Christmas was invented by Caucasians, and it came with several traditions that we have been incorporating into our own celebrations. Every shop that can afford it has, or shall be sporting a portly image popularly known as Father Christmas. The local version of this character is usually a young man with a poorly painted look of white beard, who in other times of the year is called Zangalewa Man. The only difference is during this season, he is dressed up in a red suit as opposed to his usual pseudo-military gear. Whilst this one has already been incorporated – haphazardly I might add – then we might want to watch out for other traditions.
I have in mind the mistletoe, a plant hanged in the house that is famous in this period as it allows people to kiss under it. While we are not too sure of the magic in the plant, you probably want to be on the look out. Watch out for people walking around with shrubs, and kissing people randomly. And when you ask, in dismay, why they are doing it, they point innocently at the plant they are holding over your head. This is because they might be holding a bougainvillea flower claiming it is a mistletoe. Be ready to defend your honour when you see the ‘mistletoe’ around.
Venue Review: Hillpark hotel, Upper Hill
This hotel was the hottest spot a few years ago when it was hosting the popular TV show, Slimpossible. That was the latest I could remember about the hotel as I made my way to the place on Sunday afternoon. The hotel is in Upper Hill, near Nyayo Stadium. At the gate were several guards conversing and they appeared friendly – something I appreciate at this time when insecurity is on the rise. I had my first drink at the bar and restaurant, just by the entrance.
I quickly noted the place is disability friendly. I walked in to enquire where I could watch the match. A waitress in a yellow top and black trousers ushered me into a room at the back where there was a TV. As I was about to settle down, I quickly decided to sit outdoors and have a drink as I enjoyed the fresh air. After all, the sun was scorching. I settled at an outdoor shelter with a canvas roof, and ordered my cold Tusker, priced Sh250.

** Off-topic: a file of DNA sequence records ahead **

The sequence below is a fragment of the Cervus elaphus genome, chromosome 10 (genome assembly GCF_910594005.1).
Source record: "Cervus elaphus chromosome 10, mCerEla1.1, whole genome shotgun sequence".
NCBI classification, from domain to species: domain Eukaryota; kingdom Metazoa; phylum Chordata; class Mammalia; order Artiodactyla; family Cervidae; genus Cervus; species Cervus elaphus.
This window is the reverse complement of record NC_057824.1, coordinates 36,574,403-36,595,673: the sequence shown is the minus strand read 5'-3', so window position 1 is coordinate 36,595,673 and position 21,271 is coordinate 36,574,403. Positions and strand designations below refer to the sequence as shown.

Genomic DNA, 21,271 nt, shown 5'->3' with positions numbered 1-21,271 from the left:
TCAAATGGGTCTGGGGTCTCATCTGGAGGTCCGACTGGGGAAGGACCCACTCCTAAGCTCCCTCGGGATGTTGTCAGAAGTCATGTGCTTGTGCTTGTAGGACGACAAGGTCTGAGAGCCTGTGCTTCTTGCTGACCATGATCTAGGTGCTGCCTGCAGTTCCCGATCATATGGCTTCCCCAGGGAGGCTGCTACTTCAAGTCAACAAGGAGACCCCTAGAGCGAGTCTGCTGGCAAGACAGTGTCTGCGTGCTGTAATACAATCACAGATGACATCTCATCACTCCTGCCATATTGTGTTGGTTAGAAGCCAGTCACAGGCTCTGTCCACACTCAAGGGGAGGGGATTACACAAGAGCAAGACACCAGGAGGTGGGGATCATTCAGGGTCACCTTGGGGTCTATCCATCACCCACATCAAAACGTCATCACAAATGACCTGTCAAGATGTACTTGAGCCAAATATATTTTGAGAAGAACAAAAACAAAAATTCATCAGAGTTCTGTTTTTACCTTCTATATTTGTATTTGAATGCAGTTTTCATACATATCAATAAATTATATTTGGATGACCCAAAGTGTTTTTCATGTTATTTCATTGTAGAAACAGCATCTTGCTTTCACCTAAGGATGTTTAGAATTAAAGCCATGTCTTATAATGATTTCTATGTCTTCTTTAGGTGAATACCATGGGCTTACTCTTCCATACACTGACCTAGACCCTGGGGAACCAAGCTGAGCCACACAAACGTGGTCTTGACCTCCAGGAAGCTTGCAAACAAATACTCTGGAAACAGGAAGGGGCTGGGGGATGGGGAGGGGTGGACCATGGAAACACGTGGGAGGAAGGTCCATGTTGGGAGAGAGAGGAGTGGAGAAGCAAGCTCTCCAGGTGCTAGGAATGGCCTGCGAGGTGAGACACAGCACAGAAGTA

As I sipped my beer, I looked around the surroundings and noticed the area had a few tables and an incline, and also has several options for a discerning punter. The incline comes in handy because the hotel sits on a hill. For those who choose to sit indoors, the area has two rooms where punters can hide away.
As I chatted with the waiter, I enquired about their swimming pool. With the holidays already here, I want as many options as possible for the young person who stays in my house. I was informed there is also a pool bar. I made my way there and saw an oval-shaped counter with high bar stools next to a pretty small pool. I was informed the prices of the booze are the same, and swimming charges for children are Sh300 and Sh500 for adults, which is fair.
A quick recap of the venue
Good: Decent service and décor, has outdoor and indoor drinking area, clean washrooms, disability friendly and TV for the sports fanatic
Bad: One can easily slip and fall on the incline, especially after having one too many
Verdict: A good place to have a drink as you watch your kids swim.